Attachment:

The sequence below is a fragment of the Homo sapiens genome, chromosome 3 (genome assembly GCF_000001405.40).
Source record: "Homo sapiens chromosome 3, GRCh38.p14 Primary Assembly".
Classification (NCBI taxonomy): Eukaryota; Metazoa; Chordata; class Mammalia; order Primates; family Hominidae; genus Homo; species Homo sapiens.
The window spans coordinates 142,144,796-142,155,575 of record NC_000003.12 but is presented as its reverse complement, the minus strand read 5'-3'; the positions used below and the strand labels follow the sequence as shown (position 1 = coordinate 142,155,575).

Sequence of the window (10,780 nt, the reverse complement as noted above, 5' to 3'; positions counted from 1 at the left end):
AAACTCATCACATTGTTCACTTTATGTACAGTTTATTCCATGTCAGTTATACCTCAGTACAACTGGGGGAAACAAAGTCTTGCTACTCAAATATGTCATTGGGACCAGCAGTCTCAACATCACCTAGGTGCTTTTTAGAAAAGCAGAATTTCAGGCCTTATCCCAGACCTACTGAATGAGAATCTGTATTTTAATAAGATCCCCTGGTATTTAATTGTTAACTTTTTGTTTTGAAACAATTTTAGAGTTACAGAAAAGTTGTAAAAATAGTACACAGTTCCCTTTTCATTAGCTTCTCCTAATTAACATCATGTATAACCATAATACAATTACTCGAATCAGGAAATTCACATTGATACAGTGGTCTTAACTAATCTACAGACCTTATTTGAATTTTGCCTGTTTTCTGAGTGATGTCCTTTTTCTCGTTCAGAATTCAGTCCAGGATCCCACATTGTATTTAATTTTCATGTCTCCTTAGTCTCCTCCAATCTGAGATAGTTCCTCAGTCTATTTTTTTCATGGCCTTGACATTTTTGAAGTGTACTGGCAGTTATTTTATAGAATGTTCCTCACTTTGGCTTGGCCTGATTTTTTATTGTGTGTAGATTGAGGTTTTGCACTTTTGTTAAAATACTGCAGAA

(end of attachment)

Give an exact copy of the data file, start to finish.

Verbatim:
The sequence below is a fragment of the Homo sapiens genome, chromosome 3 (genome assembly GCF_000001405.40).
Source record: "Homo sapiens chromosome 3, GRCh38.p14 Primary Assembly".
Classification (NCBI taxonomy): Eukaryota; Metazoa; Chordata; class Mammalia; order Primates; family Hominidae; genus Homo; species Homo sapiens.
The window spans coordinates 142,144,796-142,155,575 of record NC_000003.12 but is presented as its reverse complement, the minus strand read 5'-3'; the positions used below and the strand labels follow the sequence as shown (position 1 = coordinate 142,155,575).

Sequence of the window (10,780 nt, the reverse complement as noted above, 5' to 3'; positions counted from 1 at the left end):
AAACTCATCACATTGTTCACTTTATGTACAGTTTATTCCATGTCAGTTATACCTCAGTACAACTGGGGGAAACAAAGTCTTGCTACTCAAATATGTCATTGGGACCAGCAGTCTCAACATCACCTAGGTGCTTTTTAGAAAAGCAGAATTTCAGGCCTTATCCCAGACCTACTGAATGAGAATCTGTATTTTAATAAGATCCCCTGGTATTTAATTGTTAACTTTTTGTTTTGAAACAATTTTAGAGTTACAGAAAAGTTGTAAAAATAGTACACAGTTCCCTTTTCATTAGCTTCTCCTAATTAACATCATGTATAACCATAATACAATTACTCGAATCAGGAAATTCACATTGATACAGTGGTCTTAACTAATCTACAGACCTTATTTGAATTTTGCCTGTTTTCTGAGTGATGTCCTTTTTCTCGTTCAGAATTCAGTCCAGGATCCCACATTGTATTTAATTTTCATGTCTCCTTAGTCTCCTCCAATCTGAGATAGTTCCTCAGTCTATTTTTTTCATGGCCTTGACATTTTTGAAGTGTACTGGCAGTTATTTTATAGAATGTTCCTCACTTTGGCTTGGCCTGATTTTTTATTGTGTGTAGATTGAGGTTTTGCACTTTTGTTAAAATACTGCAGAA